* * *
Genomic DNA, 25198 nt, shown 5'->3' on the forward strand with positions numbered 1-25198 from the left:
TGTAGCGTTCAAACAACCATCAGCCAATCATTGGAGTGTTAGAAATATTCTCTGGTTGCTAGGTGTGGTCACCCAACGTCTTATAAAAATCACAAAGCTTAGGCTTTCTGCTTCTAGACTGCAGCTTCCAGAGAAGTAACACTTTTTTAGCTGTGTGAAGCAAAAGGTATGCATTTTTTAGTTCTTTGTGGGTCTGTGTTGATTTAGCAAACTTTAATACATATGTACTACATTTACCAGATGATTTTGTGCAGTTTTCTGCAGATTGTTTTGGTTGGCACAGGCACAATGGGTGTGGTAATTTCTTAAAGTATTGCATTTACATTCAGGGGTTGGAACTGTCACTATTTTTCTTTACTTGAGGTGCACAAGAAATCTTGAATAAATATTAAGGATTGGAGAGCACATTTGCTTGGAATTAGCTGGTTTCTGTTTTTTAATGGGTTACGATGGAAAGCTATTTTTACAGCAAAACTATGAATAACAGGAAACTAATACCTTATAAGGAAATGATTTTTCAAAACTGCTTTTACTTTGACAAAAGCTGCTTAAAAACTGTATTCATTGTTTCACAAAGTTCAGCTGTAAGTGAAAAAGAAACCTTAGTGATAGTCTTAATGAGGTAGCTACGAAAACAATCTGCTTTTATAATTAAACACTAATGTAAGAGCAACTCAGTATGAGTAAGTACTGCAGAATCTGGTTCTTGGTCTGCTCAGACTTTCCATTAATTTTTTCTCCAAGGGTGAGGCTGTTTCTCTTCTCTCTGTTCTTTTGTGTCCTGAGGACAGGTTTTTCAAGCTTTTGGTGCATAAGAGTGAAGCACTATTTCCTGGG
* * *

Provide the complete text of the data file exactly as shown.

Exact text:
Genomic DNA, 25198 nt, shown 5'->3' on the forward strand with positions numbered 1-25198 from the left:
TGTAGCGTTCAAACAACCATCAGCCAATCATTGGAGTGTTAGAAATATTCTCTGGTTGCTAGGTGTGGTCACCCAACGTCTTATAAAAATCACAAAGCTTAGGCTTTCTGCTTCTAGACTGCAGCTTCCAGAGAAGTAACACTTTTTTAGCTGTGTGAAGCAAAAGGTATGCATTTTTTAGTTCTTTGTGGGTCTGTGTTGATTTAGCAAACTTTAATACATATGTACTACATTTACCAGATGATTTTGTGCAGTTTTCTGCAGATTGTTTTGGTTGGCACAGGCACAATGGGTGTGGTAATTTCTTAAAGTATTGCATTTACATTCAGGGGTTGGAACTGTCACTATTTTTCTTTACTTGAGGTGCACAAGAAATCTTGAATAAATATTAAGGATTGGAGAGCACATTTGCTTGGAATTAGCTGGTTTCTGTTTTTTAATGGGTTACGATGGAAAGCTATTTTTACAGCAAAACTATGAATAACAGGAAACTAATACCTTATAAGGAAATGATTTTTCAAAACTGCTTTTACTTTGACAAAAGCTGCTTAAAAACTGTATTCATTGTTTCACAAAGTTCAGCTGTAAGTGAAAAAGAAACCTTAGTGATAGTCTTAATGAGGTAGCTACGAAAACAATCTGCTTTTATAATTAAACACTAATGTAAGAGCAACTCAGTATGAGTAAGTACTGCAGAATCTGGTTCTTGGTCTGCTCAGACTTTCCATTAATTTTTTCTCCAAGGGTGAGGCTGTTTCTCTTCTCTCTGTTCTTTTGTGTCCTGAGGACAGGTTTTTCAAGCTTTTGGTGCATAAGAGTGAAGCACTATTTCCTGGG